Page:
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Tuesday, March 15, 2016

Teacher Tuesday: Irish music in elementary music class

Although I use music from a variety of cultures and traditions regularly in all grade levels throughout the school year, I spend about a month focusing on the music from a particular culture in each grade. Over the last few weeks, I've been sharing my lesson ideas for each of those countries. Today's focus: Ireland! I'm including a list of all of the countries / cultures I will be writing about in this series at the end of this post. As I publish the posts, I will add the link so that you can find each post quickly from that list- you may want to bookmark this page so you can find all of the posts to reference later. You'll find links to my previous posts on Brazil, Mozambique, China, Native America and the Philippines already linked at the end of this post.

I actually used to do a unit on Ireland with my 3rd graders in connection with their recorder study, and have since replaced it with another country (Philippines) for a number of reasons. However I am bringing back some of these lessons on music from Ireland this week to tie in with St. Patrick's Day (and because everyone needs a break with all the standardized tests, report cards, and other general craziness), so today I'm sharing all of those lessons with you!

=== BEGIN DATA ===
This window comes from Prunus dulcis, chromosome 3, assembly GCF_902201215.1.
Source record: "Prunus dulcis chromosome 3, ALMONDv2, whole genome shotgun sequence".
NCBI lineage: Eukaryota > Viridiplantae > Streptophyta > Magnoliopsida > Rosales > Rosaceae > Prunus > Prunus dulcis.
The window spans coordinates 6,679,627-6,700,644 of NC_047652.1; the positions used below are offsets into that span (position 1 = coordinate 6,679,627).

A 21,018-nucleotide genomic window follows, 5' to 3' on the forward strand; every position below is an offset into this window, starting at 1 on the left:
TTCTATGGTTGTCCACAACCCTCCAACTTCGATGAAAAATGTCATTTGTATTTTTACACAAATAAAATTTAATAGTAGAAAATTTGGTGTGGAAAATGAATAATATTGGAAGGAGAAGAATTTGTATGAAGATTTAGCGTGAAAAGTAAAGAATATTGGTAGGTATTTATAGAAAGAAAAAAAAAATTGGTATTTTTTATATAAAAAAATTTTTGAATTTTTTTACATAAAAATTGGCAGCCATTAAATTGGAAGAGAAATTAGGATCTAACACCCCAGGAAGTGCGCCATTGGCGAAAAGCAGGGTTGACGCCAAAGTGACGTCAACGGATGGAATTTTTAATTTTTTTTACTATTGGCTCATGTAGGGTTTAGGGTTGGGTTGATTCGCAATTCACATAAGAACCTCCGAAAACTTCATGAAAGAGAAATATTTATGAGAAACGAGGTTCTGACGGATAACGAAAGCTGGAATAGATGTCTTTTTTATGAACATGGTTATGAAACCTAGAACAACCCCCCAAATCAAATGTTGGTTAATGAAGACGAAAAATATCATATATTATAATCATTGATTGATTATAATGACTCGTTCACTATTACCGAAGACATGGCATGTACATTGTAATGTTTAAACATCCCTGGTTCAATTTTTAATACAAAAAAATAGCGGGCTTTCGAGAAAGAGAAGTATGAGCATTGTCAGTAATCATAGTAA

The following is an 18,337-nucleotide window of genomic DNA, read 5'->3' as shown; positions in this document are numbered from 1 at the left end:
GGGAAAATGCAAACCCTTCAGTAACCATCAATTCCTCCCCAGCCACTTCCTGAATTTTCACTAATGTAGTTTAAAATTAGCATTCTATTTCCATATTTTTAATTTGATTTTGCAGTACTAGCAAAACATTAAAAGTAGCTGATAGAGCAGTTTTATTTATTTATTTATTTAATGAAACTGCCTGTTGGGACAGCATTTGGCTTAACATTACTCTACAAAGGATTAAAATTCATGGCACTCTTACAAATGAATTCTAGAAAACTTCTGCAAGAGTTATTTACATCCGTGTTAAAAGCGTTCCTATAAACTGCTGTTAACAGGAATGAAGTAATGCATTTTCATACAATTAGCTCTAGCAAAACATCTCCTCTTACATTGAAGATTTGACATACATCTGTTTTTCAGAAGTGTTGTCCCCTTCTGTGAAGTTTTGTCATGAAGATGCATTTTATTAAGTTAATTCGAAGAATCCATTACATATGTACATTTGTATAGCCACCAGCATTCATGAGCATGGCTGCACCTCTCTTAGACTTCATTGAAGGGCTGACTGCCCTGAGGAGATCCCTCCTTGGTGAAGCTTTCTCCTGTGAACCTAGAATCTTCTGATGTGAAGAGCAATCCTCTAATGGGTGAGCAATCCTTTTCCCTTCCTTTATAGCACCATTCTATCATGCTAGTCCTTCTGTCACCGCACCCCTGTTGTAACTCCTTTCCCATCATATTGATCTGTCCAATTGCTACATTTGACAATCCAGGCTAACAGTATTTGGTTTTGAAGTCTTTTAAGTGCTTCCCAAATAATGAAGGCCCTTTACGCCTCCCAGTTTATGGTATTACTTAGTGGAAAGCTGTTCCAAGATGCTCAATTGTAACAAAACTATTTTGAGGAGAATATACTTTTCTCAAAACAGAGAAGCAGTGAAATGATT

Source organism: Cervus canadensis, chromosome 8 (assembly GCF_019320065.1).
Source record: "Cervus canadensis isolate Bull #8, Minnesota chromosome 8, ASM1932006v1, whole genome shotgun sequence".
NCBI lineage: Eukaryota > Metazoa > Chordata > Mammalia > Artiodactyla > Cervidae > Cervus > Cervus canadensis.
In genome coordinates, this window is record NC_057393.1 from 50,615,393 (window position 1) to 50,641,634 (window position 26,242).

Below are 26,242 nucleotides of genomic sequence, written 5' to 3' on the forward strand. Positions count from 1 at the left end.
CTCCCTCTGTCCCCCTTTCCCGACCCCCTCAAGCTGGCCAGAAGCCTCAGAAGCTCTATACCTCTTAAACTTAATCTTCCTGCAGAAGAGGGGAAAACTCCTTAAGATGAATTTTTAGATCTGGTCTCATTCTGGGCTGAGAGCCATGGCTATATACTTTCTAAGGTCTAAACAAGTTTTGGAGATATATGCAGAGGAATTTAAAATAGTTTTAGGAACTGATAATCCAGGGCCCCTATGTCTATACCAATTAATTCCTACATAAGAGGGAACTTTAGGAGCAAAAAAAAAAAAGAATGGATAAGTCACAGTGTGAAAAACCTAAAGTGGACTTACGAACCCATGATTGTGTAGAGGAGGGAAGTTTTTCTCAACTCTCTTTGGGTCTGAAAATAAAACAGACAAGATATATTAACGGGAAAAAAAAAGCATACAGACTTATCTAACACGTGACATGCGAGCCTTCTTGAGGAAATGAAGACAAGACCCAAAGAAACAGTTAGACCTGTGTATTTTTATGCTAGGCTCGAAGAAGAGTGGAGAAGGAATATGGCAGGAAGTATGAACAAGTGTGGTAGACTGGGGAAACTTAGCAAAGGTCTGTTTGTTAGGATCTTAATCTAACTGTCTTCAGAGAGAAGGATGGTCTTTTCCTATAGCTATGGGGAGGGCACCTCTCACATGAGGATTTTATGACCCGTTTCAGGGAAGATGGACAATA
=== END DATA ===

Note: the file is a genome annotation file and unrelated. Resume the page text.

My favorite place to start with Irish music is dance! Depending on the age of the students you can do more difficult ones (look on this YouTube channel for other tutorials), or make this one easier to do with kids as young as kindergarten, but this dance is a great place to start:

Those steps are for a hornpipe. With my younger students (or older students just learning), I like to use this recording to dance along with (I use the above video tutorial just for my own use to learn the dance- I don't show it to the students) because it has a nice slow tempo and it isn't too long:

After we learn the basic hornpipe steps with the music, I like to have students listen to examples of different types of Irish music (jigs, hornpipes, etc) and compare them. I also use some worksheets to have students describe some typical Irish instruments and compare and contrast them with instruments they already know. If you are interested, you can get the worksheets, teaching slides, and additional videos and resources that I use for this in my World Instrument Listening Unit (click on the picture to check it out):

The resource above also includes some basic information about the country of Ireland, but I don't spend a lot of time talking about generic facts about the countries we study- I find it is much more meaningful and memorable for students to simply experience the musical culture of the region, even if it is just one very small slice of the culture as a whole

There are lots of great songs from Ireland that are great for singing and/or playing on instruments in class. When I did this in conjunction with our recorder study, I had students learn some easy penny whistle tunes on recorder. You can buy penny whistle books for beginners on Amazon. Just be aware that most of the music will be in D major or another similar key with some sharps. Depending on the skill level of the students, you might want to take the time to transpose the tune to C major.